IOWA CITY, Iowa (AP) — Many thought Iowa would reach the NCAA Tournament this season. Instead, the Hawkeyes have clinched a losing record in the Big Ten.
It isn't Tyler Cook's fault.
A 6-foot-9 sophomore forward out of St. Louis, Cook has emerged as one of the best young post players in the Big Ten. He's averaging 15.7 points and 6.6 rebounds in just 27 minutes and shooting .574 percent from the floor.
Cook, along with fellow sophomore Jordan Bohannon, has emerged as a leader for a program plodding through an unexpectedly poor season.
Iowa (12-14, 3-10 Big Ten) plays at No. 14 Ohio State on Saturday.
"It's pretty simple. He's a dog. That's something he keeps trying to instill with us, to be dogs out there. He's one of those first guys in the gym, last guys in the gym mentality," Bohannon said. "(That is) someone that you want on your team to set a standard for how you need to work."
Cook came to Iowa as the biggest recruit eighth-year coach Fran McCaffery has landed. So it's hardly a surprise Cook has been a difference maker from the moment he arrived on campus.
Cook entered the starting lineup right away in 2016-17, becoming just the second Hawkeye with 10 or more rebounds in his debut in 20 years.
Cook fractured his right index finger in practice in late November that season, which cost him seven games and hampered him at times when he returned. But Cook scored in double figures in 10 of the final 13 games, and Iowa reached the NIT despite having just one senior.
This year, Cook has been a constant for an otherwise inconsistent team — and he's getting better down the stretch.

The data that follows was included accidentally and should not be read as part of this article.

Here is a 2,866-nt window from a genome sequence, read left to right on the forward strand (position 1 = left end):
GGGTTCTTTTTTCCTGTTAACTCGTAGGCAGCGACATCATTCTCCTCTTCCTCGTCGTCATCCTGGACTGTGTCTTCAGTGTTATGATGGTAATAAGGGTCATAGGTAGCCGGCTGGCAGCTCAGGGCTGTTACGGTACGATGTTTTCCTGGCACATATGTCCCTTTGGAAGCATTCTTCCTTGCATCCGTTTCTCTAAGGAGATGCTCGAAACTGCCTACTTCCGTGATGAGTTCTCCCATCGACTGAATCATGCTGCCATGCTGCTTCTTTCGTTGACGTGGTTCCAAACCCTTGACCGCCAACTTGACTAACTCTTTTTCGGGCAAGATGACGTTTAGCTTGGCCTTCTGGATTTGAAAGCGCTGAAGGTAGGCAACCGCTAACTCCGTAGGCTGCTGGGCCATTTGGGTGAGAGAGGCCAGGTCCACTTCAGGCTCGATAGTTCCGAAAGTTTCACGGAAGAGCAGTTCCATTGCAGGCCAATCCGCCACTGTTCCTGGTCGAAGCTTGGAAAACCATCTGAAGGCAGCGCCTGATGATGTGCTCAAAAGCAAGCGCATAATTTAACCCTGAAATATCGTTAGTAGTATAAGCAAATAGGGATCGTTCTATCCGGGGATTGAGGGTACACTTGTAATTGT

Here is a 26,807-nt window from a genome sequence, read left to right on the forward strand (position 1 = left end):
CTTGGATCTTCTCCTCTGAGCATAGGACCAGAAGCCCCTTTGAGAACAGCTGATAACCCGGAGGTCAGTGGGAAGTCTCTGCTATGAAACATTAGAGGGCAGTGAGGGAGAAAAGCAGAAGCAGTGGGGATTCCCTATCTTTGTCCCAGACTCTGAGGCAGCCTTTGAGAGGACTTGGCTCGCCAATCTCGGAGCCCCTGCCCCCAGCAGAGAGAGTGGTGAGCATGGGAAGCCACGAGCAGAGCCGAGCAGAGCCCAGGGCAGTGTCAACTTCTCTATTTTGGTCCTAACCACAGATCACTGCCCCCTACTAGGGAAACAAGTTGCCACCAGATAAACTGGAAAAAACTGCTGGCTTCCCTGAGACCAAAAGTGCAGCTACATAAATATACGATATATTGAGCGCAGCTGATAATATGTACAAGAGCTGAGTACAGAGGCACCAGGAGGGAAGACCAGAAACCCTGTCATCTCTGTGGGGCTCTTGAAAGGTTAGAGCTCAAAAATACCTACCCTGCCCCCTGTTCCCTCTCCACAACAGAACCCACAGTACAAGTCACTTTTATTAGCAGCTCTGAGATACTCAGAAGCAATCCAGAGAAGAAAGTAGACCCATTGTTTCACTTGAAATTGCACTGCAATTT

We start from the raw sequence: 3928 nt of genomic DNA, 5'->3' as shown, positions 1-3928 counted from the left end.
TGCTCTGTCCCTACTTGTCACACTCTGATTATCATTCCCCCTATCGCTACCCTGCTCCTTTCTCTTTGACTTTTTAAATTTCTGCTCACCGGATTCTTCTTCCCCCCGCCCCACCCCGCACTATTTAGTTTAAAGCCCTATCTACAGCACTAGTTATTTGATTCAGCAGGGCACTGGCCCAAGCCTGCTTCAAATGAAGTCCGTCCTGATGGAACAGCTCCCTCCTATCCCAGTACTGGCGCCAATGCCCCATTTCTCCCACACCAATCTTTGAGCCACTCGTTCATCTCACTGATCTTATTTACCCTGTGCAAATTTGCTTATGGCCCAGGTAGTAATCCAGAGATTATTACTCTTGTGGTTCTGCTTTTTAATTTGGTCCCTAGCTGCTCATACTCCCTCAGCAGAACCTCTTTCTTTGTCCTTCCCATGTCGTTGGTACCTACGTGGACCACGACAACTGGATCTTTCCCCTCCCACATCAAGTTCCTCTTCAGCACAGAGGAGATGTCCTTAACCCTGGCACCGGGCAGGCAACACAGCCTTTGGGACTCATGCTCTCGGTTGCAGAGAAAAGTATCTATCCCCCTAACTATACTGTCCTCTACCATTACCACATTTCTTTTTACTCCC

Cook has averaged 20.6 points over his last five games, including 26 in Tuesday's 96-93 home loss to No. 4 Michigan State.
Cook's late surge is crucial for Iowa, which is desperate for leadership with little but pride left to challenge a young team in the final five games of the season.
"We're not going to give up," Cook said. "We don't have guys in the locker room that give up."
Though Cook's jump shot is still developing, he's grown proficient at attacking the rim and drawing fouls. Cook got big men Nick Ward and Jalen Jackson Jr. in early foul trouble on Tuesday, helping Iowa surge out to an eight-point lead before the more cohesive Spartans rallied late.
"Yeah, he's got the ability to do that. He's quick, he's powerful," McCaffery said. "He was running. I thought his activity level was really good. He's a handful in those situations."
Cook's free-throw stroke isn't there quite yet at .664 percent. But during warmups, he focuses on perfecting the kind of mid-range shots that can make a power forward so dangerous.
"When you have a guy like that on your team that you know you can look on, that he's put in the work to get to this point, you're going to see results like he has," Bohannon said.
If Cook can add a jumper to his arsenal, Iowa might be bringing back one of the better players in the country next season.
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